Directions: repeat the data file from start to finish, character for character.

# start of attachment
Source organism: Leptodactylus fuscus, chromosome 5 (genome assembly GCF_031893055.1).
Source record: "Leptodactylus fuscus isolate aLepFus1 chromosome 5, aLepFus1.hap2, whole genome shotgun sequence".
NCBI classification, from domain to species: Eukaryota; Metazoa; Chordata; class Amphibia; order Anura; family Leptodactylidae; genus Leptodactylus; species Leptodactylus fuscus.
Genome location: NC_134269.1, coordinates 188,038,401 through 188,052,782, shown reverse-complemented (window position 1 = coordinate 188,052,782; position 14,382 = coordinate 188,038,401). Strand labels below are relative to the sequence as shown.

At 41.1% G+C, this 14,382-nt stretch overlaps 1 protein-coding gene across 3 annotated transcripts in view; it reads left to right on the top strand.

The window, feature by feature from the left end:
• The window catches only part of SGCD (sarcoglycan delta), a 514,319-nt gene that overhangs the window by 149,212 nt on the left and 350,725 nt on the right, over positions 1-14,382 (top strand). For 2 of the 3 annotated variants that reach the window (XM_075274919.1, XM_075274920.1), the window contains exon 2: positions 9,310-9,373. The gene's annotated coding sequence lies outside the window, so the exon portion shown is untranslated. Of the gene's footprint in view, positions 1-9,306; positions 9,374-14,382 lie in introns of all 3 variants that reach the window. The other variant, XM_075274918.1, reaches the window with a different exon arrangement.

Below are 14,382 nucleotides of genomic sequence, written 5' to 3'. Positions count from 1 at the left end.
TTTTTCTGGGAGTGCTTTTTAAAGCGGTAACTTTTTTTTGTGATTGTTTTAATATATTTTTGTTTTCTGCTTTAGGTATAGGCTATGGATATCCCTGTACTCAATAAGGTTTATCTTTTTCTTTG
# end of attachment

Source organism: Leptodactylus fuscus, chromosome 5 (genome assembly GCF_031893055.1).
Source record: "Leptodactylus fuscus isolate aLepFus1 chromosome 5, aLepFus1.hap2, whole genome shotgun sequence".
NCBI classification, from domain to species: Eukaryota; Metazoa; Chordata; class Amphibia; order Anura; family Leptodactylidae; genus Leptodactylus; species Leptodactylus fuscus.
Genome location: NC_134269.1, coordinates 188,038,401 through 188,052,782, shown reverse-complemented (window position 1 = coordinate 188,052,782; position 14,382 = coordinate 188,038,401). Strand labels below are relative to the sequence as shown.

At 41.1% G+C, this 14,382-nt stretch overlaps 1 protein-coding gene across 3 annotated transcripts in view; it reads left to right on the top strand.

The window, feature by feature from the left end:
• The window catches only part of SGCD (sarcoglycan delta), a 514,319-nt gene that overhangs the window by 149,212 nt on the left and 350,725 nt on the right, over positions 1-14,382 (top strand). For 2 of the 3 annotated variants that reach the window (XM_075274919.1, XM_075274920.1), the window contains exon 2: positions 9,310-9,373. The gene's annotated coding sequence lies outside the window, so the exon portion shown is untranslated. Of the gene's footprint in view, positions 1-9,306; positions 9,374-14,382 lie in introns of all 3 variants that reach the window. The other variant, XM_075274918.1, reaches the window with a different exon arrangement.

Below are 14,382 nucleotides of genomic sequence, written 5' to 3'. Positions count from 1 at the left end.
TTTTTCTGGGAGTGCTTTTTAAAGCGGTAACTTTTTTTTGTGATTGTTTTAATATATTTTTGTTTTCTGCTTTAGGTATAGGCTATGGATATCCCTGTACTCAATAAGGTTTATCTTTTTCTTTG